Had a sex-marriage measure come to the floor of the Legislature, Fleck said he believes it would have passed in a close vote. But he said he doubted it would happen anytime soon given the Republican majority’s control over what bills exit committee.
“I thought, ‘It’s still going to be a few years before we get there.’ So when this took place the other day and now with the governor saying he’s not going to fight it, it’s ‘wow.’ I’m still trying to take that all in.”
Politics hasn’t always been so focused on such issues. Fleck pointed out that past Republican lawmakers, including his grandfather who was a Republican committeeman in Huntingdon County, weren’t so caught up in battling over social issues.
‘They’ll catch up’
Now in rural Pennsylvania, in a race that’s too close to call, Fleck pointed out that not just Republicans, but Democrats, chose his to write in the name of his very conservative opponent.
“You have a lot of rural Democrats that are not there on equality,” he said. “It’s not a one-party issue in rural American, certainly.”
Fleck pointed out that his district is “incredibly diverse,” a combination of liberal areas near Juniata College and Penn State University as well as some very conservative pockets. While he knows many in the state’s rural areas are not excited for marriage equality, he believes that, “like most other civil rights, they’ll catch up.”
Legalization of gay marriage is vital to the future of the Republican Party because it’s past time to move on from debating equality issues. he said.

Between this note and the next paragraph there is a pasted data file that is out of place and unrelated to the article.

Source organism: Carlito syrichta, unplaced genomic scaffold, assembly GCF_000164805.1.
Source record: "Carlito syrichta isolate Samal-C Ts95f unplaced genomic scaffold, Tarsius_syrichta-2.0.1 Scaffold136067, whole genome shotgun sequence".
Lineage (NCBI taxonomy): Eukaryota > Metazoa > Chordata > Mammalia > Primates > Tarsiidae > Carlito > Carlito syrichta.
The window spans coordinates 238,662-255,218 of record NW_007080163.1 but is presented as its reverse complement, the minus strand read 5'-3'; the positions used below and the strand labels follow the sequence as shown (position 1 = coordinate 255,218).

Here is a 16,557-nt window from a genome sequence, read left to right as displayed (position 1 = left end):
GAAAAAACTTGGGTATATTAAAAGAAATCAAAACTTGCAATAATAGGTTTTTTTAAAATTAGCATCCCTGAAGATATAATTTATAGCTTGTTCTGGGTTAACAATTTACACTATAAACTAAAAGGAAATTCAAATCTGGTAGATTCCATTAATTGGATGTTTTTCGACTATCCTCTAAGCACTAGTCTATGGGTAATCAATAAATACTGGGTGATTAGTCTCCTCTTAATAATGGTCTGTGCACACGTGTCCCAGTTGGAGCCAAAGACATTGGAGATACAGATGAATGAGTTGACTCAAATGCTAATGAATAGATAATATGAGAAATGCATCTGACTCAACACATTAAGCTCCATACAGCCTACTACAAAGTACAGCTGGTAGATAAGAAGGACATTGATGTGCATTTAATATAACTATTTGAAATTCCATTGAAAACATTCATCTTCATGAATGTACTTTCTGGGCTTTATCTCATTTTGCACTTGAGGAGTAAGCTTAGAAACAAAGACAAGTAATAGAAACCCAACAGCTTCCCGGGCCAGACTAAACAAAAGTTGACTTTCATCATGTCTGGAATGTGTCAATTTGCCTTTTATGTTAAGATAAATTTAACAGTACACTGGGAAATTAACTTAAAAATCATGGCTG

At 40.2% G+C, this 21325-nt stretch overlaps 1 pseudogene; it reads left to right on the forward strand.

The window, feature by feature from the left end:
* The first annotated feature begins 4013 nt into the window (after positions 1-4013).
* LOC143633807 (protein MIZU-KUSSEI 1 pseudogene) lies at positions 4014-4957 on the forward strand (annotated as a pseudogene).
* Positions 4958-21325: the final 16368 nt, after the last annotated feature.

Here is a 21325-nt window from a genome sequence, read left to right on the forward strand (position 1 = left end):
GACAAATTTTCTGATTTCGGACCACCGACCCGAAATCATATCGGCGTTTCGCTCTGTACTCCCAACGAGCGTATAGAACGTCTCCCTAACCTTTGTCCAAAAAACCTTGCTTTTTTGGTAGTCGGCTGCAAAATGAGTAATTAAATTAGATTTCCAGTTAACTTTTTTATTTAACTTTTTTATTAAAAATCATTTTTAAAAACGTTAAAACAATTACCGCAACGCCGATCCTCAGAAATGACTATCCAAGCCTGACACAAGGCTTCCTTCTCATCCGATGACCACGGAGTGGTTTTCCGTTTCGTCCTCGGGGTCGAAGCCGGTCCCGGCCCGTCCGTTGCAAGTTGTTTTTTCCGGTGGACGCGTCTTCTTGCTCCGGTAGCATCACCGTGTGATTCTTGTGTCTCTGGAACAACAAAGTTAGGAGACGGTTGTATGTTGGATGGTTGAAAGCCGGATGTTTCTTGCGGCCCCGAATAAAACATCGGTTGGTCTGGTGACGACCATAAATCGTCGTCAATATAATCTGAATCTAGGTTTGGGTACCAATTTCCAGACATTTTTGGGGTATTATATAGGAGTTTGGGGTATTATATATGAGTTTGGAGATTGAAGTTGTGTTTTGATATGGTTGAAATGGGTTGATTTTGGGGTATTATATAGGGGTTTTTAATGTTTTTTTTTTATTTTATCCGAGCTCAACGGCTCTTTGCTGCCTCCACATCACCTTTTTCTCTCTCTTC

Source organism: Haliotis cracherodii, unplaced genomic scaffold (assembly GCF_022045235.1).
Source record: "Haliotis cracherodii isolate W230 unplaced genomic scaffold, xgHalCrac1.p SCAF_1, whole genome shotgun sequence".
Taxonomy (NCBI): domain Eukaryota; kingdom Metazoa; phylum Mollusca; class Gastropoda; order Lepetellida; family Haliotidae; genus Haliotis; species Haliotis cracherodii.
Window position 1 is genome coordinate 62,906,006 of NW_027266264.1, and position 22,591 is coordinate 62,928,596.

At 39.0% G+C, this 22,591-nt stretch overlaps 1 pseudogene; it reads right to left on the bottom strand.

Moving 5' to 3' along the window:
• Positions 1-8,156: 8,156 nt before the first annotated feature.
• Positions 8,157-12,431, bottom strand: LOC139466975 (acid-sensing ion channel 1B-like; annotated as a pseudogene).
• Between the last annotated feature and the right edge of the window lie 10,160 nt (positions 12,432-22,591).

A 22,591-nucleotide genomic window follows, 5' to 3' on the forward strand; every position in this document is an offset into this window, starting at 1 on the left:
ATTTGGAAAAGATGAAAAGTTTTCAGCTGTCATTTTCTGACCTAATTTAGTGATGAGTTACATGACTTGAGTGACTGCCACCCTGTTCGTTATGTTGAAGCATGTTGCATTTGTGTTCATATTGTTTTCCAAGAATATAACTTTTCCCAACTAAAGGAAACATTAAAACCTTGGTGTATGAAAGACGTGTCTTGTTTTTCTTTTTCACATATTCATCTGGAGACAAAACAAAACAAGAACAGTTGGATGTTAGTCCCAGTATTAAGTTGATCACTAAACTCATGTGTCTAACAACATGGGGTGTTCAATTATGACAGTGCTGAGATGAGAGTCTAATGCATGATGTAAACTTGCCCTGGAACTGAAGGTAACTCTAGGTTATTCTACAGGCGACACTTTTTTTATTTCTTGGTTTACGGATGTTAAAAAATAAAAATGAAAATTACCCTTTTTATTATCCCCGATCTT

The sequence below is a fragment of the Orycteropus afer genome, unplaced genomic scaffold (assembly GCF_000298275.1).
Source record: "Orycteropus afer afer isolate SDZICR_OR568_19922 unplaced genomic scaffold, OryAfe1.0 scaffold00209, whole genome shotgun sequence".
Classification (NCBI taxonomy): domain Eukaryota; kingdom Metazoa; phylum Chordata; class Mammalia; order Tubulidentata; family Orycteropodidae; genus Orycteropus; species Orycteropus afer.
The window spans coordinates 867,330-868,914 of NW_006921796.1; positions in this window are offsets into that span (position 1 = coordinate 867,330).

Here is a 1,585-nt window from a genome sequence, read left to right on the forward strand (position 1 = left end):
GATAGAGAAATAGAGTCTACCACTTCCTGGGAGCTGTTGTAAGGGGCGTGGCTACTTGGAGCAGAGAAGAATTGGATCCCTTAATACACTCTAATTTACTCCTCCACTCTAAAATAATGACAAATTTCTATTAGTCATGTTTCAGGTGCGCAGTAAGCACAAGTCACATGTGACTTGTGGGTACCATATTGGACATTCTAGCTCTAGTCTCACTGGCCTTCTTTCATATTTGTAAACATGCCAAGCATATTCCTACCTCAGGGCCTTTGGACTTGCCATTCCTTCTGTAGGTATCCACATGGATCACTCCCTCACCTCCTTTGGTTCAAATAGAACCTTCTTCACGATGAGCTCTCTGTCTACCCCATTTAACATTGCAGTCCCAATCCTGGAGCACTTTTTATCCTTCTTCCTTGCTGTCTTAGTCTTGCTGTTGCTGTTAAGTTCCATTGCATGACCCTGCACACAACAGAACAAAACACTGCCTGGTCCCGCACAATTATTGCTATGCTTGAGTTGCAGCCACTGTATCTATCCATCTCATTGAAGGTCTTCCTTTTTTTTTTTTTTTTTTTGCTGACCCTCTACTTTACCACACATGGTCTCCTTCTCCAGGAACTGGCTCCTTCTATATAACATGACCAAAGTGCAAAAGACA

“It will make our party stronger because, right now, it’s just not attractive to the younger generation who just thinks it’s wrong to discriminate and not have equality.
“I think you have a lot of young gay conservatives who are fiscally conservative, but liberal on social issues who would probably more associate themselves with the Republican Party if it wasn’t for equality issues,” he said. “Now you take this out of the mix, and I think you know it does change the dynamic.”
Fleck calls himself a moderate Republican and points out that he’s been noticed by Governing Magazine for his ability to compromise and work across the aisle. He knew he wanted to run again — even though he anticipated a challenge — because he wanted the voters to decide.
Staying true to himself
With no plans to become a career politician, Fleck said he doesn’t see this election as a referendum on his performance. Even if he loses his seat, he said, he has accepted himself and ran as who he really is.
“I’ve never been happier in my life.”
Asked if he would use the state’s new law to marry his partner, Fleck was noncommittal and said he takes one day at a time. He recounted a painful rejoinder who would deploy when people ask him about it, answering “‘Oh you know, I was married — been there, done that.'”
Even if the people decide against sending him back to Harrisburg, Fleck said the 81st District will always be home.
“When you have a gay Republican who graduated from Jerry Falwell’s Liberty University and worked for the Boy Scouts as a district executive and gets elected in a conservative district, I think it makes for an interesting story, a compelling story,” he said. “I’ve certainly heard from so many other people in my situation — who were from a rural area, people who were married and came out in their 30s as I did. It’ll be interesting to see what happens.”
In some ways, the swift legalization of same-sex marriage in Pennsylvania feels like “the cart before the horse,” Fleck said. “And, in some ways, I’m scared for the couples in rural America and rural Pennsylvania. It’s like you know you put your wedding announcement in the paper. Maybe your boss didn’t know you were gay. He can simply fire you for being gay.”
Fleck said there is still work to be done. At the top of his list is passing non-discrimination legislation to protect lesbian, gay and transgender Pennsylvanians.